Sources for this article include:

http://ca.news.yahoo.com

http://www.globalnews.ca/oxycodone+facts/6442583660/story.html

http://naturalnews.com/024765_drug_drugs_DEA.html

Follow real-time breaking news headlines on
Prescription drugs at FETCH.news
Join over four million monthly readers. Your privacy is protected. Unsubscribe at any time.
comments powered by Disqus
Take Action: Support NaturalNews.com by linking back to this article from your website

Permalink to this article:

Embed article link: (copy HTML code below):

Reprinting this article:
Non-commercial use OK, cite NaturalNews.com with clickable link.

Follow Natural News on Facebook, Twitter, Google Plus, and Pinterest

Colloidal Silver

Advertise with NaturalNews...

Support NaturalNews Sponsors:

Advertise with NaturalNews...

GET SHOW DETAILS
+ a FREE GIFT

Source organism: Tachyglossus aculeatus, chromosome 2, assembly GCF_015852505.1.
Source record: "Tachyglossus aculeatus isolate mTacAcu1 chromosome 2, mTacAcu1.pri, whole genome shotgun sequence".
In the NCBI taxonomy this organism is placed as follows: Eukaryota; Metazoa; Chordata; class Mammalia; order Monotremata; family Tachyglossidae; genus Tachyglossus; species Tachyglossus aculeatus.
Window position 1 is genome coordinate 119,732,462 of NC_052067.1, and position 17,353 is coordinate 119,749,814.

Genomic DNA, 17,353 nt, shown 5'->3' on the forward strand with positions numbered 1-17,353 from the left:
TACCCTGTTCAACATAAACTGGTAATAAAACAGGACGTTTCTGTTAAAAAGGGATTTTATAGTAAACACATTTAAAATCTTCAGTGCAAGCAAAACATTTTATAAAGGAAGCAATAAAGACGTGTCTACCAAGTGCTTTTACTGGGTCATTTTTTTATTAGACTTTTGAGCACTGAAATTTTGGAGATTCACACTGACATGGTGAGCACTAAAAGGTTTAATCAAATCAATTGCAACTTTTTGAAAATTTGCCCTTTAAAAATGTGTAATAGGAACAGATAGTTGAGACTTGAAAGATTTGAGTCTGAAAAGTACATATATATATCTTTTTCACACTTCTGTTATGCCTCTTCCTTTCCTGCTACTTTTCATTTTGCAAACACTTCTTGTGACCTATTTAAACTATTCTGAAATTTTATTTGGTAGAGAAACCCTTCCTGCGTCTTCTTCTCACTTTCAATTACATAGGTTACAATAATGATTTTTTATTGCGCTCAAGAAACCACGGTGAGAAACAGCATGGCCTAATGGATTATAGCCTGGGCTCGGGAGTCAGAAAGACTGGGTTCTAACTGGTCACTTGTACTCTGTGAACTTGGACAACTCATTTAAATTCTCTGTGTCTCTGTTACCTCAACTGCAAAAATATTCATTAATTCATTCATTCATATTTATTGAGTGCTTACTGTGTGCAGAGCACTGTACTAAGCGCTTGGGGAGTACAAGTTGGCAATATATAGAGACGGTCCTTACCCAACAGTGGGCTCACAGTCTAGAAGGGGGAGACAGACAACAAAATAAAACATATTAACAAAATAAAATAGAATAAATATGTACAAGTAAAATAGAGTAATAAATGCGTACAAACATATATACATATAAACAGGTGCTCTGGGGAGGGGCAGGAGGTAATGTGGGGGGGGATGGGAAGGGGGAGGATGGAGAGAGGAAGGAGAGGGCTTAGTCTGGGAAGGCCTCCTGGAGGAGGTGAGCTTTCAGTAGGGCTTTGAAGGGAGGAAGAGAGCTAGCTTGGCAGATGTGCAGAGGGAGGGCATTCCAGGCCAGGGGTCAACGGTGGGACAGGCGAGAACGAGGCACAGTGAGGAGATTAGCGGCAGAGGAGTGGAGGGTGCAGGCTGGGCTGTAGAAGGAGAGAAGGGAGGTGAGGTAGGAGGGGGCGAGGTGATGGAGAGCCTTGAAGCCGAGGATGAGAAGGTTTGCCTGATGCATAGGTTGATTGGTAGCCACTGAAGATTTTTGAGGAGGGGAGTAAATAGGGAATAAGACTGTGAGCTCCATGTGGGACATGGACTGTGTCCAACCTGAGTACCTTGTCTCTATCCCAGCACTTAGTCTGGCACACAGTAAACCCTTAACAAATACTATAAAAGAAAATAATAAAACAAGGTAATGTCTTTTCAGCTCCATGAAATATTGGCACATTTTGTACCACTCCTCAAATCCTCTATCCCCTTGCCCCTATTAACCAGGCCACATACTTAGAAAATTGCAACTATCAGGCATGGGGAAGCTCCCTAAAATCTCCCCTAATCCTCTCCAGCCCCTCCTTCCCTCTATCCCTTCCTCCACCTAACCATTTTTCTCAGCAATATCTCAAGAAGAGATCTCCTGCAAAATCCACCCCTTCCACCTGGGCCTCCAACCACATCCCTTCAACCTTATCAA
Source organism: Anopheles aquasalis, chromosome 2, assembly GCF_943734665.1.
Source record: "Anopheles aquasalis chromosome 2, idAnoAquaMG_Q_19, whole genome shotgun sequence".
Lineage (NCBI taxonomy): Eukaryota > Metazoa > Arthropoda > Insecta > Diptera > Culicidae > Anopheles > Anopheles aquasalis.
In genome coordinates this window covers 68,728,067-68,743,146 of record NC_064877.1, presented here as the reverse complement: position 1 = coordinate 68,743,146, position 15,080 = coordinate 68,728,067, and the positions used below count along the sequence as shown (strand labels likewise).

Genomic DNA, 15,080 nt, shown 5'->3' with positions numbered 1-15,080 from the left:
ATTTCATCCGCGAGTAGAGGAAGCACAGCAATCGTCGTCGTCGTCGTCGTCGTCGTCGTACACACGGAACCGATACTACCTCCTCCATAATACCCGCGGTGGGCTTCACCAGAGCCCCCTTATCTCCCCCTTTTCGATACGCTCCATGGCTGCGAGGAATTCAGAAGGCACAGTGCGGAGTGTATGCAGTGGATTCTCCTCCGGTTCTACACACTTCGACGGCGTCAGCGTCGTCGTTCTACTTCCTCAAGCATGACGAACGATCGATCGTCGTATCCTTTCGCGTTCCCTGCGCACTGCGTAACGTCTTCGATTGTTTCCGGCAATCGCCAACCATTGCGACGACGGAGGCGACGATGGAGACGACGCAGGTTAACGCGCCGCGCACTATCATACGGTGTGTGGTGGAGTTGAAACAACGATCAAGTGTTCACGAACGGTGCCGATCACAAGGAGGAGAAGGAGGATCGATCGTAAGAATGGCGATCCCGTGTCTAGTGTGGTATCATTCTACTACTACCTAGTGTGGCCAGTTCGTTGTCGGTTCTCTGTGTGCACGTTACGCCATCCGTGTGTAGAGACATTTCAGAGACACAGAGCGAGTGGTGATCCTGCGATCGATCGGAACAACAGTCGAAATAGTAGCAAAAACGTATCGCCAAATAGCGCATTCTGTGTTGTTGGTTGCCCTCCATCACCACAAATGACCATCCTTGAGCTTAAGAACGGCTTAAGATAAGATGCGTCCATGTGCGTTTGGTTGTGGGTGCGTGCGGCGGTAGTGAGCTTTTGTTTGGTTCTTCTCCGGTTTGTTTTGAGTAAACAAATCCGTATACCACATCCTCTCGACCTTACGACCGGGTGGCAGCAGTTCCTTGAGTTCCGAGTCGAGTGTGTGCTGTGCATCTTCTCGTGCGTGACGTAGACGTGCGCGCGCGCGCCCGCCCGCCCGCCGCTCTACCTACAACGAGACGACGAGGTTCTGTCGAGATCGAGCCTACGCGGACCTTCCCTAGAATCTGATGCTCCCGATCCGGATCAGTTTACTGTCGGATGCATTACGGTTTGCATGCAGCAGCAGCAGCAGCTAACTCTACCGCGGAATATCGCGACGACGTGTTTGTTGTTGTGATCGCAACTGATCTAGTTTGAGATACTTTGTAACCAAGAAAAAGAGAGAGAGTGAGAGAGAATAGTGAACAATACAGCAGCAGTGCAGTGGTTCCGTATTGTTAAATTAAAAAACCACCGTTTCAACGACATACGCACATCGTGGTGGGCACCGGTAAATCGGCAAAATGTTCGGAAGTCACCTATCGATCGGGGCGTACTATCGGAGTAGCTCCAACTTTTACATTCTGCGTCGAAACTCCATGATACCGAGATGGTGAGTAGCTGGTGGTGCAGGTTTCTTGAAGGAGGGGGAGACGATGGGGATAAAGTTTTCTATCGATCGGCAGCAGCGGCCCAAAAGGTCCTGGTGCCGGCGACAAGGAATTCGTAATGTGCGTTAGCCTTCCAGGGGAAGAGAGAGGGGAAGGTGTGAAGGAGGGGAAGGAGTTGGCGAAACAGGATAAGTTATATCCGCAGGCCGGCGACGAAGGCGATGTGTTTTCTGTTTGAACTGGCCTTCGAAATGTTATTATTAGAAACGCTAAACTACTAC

Sign up for the FREE Natural News Email Newsletter

Receive breaking news on GMOs, vaccines, fluoride, radiation protection, natural cures, food safety alerts and interviews with the world's top experts on natural health and more.

Join over 7 million monthly readers of NaturalNews.com, the internet's No. 1 natural health news site. (Source: Alexa.com)

Your email address *

Please enter the code you see above*

No Thanks

Already have it and love it!

Natural News supports and helps fund these organizations:

* Required. Once you click submit, we will send you an email asking you to confirm your free registration. Your privacy is assured and your information is kept confidential. You may unsubscribe at anytime.